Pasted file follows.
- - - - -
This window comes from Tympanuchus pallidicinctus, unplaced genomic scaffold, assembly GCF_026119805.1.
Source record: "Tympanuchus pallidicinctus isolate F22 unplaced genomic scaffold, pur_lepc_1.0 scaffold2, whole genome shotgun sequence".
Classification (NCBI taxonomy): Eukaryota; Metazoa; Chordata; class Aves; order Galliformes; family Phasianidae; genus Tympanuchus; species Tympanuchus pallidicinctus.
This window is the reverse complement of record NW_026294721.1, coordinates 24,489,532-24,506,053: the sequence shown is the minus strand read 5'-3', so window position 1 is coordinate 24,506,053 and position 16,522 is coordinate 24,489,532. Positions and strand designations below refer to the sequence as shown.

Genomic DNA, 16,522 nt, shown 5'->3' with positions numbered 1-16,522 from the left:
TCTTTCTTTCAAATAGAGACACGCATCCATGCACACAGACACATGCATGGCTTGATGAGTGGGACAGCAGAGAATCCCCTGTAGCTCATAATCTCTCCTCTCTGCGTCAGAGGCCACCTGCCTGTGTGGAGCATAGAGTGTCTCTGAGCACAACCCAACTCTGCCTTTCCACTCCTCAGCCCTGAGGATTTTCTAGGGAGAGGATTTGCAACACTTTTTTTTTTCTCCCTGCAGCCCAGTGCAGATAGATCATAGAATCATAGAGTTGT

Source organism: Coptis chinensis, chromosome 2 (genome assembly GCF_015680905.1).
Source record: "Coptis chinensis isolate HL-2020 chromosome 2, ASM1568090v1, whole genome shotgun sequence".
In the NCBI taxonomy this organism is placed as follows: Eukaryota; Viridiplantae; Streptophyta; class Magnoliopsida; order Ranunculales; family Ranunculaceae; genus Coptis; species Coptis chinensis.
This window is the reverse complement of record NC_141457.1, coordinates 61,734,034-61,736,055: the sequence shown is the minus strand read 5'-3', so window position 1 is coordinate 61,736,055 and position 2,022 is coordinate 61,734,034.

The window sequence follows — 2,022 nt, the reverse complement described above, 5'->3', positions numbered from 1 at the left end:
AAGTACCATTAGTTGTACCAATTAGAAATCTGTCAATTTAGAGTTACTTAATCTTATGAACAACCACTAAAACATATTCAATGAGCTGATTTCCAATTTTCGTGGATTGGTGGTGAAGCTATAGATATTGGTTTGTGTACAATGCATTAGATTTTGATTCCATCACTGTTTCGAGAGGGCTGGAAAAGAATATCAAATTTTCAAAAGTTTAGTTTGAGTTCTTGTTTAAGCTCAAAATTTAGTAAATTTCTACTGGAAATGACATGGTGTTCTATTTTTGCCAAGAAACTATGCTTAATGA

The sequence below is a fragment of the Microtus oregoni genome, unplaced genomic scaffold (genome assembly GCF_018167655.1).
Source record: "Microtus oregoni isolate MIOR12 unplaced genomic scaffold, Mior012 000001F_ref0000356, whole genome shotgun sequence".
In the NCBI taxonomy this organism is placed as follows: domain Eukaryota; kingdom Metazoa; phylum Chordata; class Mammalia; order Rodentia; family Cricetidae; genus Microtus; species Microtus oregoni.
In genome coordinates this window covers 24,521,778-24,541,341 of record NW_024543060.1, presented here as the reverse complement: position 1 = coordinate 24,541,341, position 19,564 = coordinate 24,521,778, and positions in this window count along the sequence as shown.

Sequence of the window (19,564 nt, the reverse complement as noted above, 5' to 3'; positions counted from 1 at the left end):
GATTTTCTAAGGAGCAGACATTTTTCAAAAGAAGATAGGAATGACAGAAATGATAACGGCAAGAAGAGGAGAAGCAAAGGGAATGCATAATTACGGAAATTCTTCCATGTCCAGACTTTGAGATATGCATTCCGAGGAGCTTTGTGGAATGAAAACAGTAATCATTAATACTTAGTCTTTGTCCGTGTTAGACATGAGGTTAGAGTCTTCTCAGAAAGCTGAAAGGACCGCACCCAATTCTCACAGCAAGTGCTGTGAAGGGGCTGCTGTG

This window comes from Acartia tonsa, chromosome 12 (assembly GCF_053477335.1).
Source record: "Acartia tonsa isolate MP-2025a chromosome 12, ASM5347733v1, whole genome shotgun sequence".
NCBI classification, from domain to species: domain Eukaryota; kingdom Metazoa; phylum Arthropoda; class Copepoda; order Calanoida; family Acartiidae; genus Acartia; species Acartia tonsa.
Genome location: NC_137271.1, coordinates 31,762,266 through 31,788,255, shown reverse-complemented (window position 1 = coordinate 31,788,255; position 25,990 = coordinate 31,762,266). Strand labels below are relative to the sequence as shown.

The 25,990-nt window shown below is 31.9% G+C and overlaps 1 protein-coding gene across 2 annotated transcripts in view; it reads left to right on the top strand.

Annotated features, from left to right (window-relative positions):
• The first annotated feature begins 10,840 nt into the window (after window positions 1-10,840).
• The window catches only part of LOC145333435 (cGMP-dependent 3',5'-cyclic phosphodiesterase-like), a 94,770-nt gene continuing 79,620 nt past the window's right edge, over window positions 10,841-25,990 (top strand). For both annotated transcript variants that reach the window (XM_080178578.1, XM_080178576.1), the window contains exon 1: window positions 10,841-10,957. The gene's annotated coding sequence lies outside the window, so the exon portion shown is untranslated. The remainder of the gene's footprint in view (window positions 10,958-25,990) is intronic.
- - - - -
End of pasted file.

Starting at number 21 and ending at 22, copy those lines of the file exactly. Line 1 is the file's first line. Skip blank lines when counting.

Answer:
NCBI classification, from domain to species: domain Eukaryota; kingdom Metazoa; phylum Arthropoda; class Copepoda; order Calanoida; family Acartiidae; genus Acartia; species Acartia tonsa.
Genome location: NC_137271.1, coordinates 31,762,266 through 31,788,255, shown reverse-complemented (window position 1 = coordinate 31,788,255; position 25,990 = coordinate 31,762,266). Strand labels below are relative to the sequence as shown.